|Scott, Russell - Russ|
Submitted to: Trans American Geophysical Union
Publication Type: Abstract only
Publication Acceptance Date: 10/1/2006
Publication Date: 12/11/2006
Citation: Sun, W., Scott, R.L., Resco, V., Cable, J.M., Huxman, T.E., Williams, D.G. 2006. Responses of Soil Respiration to Precipitation in a Savannah Ecosystem: Fine Temporal Measurements of Soil CO2 Efflux. . Trans. AGU, 87(52), Fall Meet. Suppl., Abstract B33C-1202. Interpretive Summary:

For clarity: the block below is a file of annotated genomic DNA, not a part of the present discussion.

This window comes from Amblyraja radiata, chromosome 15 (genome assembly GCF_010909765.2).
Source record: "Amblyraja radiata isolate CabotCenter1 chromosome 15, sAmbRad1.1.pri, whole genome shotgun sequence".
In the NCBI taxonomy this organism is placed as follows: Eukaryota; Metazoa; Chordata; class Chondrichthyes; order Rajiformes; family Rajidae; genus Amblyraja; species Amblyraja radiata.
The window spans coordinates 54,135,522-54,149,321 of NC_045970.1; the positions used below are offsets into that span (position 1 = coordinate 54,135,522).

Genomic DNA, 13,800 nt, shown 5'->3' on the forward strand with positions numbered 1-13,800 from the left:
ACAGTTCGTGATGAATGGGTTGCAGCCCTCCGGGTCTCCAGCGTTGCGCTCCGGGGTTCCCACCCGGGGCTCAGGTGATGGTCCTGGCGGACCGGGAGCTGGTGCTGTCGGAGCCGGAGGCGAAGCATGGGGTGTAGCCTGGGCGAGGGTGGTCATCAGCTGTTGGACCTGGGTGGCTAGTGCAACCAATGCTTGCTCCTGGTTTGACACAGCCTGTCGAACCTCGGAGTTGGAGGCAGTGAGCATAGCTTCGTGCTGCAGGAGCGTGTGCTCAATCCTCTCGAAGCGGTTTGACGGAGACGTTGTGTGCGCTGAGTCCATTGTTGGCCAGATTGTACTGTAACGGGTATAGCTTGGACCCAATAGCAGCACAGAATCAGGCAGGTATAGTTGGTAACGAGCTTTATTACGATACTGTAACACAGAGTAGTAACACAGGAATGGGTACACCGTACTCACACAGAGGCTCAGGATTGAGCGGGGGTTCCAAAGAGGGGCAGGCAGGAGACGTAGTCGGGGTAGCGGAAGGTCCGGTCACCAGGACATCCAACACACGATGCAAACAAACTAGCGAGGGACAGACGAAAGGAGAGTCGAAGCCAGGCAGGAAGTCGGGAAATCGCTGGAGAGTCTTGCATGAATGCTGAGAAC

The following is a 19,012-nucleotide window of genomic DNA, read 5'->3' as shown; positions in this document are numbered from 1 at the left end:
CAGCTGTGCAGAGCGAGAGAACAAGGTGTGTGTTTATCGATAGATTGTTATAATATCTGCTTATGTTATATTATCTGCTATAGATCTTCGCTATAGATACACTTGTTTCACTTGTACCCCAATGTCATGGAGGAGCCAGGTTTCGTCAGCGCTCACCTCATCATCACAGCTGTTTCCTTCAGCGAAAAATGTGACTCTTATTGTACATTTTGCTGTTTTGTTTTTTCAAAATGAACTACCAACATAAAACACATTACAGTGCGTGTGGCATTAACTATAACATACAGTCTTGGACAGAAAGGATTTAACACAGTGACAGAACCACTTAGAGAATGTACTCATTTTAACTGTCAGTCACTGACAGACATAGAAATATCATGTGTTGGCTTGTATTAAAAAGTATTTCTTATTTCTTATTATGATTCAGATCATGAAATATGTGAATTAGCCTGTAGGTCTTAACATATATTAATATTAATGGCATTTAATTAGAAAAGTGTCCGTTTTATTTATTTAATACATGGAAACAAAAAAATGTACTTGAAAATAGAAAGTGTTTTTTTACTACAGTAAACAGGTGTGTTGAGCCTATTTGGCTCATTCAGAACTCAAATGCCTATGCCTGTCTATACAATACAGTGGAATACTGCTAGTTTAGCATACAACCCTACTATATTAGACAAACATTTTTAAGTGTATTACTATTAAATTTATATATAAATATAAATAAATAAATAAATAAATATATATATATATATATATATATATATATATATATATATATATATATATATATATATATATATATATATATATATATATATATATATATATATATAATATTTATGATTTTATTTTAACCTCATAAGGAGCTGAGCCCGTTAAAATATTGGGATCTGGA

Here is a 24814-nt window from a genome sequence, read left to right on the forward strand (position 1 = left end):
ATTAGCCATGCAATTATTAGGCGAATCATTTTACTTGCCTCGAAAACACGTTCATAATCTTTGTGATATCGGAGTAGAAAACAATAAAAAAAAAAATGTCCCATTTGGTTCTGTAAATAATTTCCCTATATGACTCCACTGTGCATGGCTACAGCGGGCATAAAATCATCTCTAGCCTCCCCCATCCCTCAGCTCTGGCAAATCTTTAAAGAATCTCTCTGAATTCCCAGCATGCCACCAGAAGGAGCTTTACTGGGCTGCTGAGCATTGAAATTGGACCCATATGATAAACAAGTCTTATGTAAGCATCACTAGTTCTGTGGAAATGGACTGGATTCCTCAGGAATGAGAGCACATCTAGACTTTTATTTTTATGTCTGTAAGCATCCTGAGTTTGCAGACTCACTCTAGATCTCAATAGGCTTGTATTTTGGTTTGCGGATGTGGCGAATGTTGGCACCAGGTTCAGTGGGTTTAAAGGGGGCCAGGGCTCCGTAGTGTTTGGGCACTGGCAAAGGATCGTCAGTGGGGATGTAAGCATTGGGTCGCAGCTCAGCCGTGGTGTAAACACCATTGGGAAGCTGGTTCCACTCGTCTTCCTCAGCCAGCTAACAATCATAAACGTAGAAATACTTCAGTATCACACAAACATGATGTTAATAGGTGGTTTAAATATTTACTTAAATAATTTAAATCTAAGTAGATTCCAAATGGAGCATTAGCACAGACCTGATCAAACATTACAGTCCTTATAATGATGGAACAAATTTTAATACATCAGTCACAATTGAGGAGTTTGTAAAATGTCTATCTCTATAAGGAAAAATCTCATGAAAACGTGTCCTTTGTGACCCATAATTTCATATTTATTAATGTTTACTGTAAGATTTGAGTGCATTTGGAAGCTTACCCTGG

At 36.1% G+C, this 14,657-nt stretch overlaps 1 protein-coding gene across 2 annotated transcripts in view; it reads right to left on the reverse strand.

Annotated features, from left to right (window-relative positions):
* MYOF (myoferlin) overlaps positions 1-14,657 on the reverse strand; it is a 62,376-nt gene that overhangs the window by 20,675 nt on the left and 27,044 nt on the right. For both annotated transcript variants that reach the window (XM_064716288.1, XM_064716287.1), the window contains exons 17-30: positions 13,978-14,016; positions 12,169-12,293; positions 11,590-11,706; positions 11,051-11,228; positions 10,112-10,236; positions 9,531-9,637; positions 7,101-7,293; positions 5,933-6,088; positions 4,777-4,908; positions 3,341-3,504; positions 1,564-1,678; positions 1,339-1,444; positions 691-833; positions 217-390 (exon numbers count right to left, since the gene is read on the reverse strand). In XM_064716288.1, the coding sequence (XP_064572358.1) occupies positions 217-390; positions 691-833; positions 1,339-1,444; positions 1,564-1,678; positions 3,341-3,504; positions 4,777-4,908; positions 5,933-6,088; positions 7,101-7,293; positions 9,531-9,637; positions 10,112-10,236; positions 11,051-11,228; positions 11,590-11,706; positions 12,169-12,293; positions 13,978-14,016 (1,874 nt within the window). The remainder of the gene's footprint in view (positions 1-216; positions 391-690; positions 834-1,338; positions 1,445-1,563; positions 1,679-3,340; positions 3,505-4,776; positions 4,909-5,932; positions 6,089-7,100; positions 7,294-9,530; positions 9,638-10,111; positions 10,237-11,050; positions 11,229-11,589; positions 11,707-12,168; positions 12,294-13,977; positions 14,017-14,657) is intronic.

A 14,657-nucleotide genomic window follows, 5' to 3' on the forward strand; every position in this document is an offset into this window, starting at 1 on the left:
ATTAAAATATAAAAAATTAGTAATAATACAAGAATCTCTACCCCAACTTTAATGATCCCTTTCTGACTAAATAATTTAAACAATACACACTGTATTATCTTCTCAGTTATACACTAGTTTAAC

Technical Abstract: Woody plant encroachment into grassland has the potential to affect net primary production, in part by changing the sensitivities of photosynthesis and respiration to precipitation. Encroachment of mesquite (Prosopis) into floodplain sacaton (Sporobolus) grassland along the San Pedro River in southeastern Arizona has altered the magnitude and seasonal pattern of net ecosystem carbon exchange and ecosystem respiration. We hypothesized that because mesquite accesses ground water in these floodplain environments, its advancement and dominance in former grassland reduces the sensitivities of photosynthesis and autotrophic respiration to inputs of growing season precipitation. The observed elevated rates of ecosystem respiration following rainfall inputs are likely to result from microbial decomposition of labile organic matter derived from the highly productive mesquite trees. We used the Keeling plot method to monitor carbon-13 composition of nocturnal ecosystem-respired CO2 (' 13CR) during the growing seasons of 2005 and 2006 at three sites spanning a gradient of mesquite invasion: C4 sacaton grassland, mixed mesquite/grass shrubland and C3 mesquite woodland. ' 13CR in the C4 grassland increased from -18.8‰ during the dry premonsoon period to -16.7‰ after the onset of summer rains, whereas ' 13CR in the mixed shrub/grass and woodland ecosystems declined from -20.9‰ to - 24‰ and from -20.8‰ to -24.7‰, respectively, following the onset of summer rains. The ' 13CR of respired CO2 was collected separately from soil, roots, leaves and surface litter to evaluate the contribution of each of these components to ecosystem respiration. Partitioning of ecosystem respiration using these isotope end-members and responses to short-term (days) changes in shallow (0-5cm) soil moisture content suggest that in former grassland now occupied by mesquite woodland, rainfall inputs primarily stimulate microbial decomposition and have little effect on autotrophic respiration. Autotrophic respiration in grassland was stimulated by rainfall inputs to a much greater degree than in woodland. As expected, ecosystem respiration responses to rainfall at the mixed shrubland site was complicated by the heterogeneous plant cover and microsite variation. Partitioning ecosystem respiration into component fluxes is necessary to model and forecast the sensitivity of net primary production to climate and land-use changes.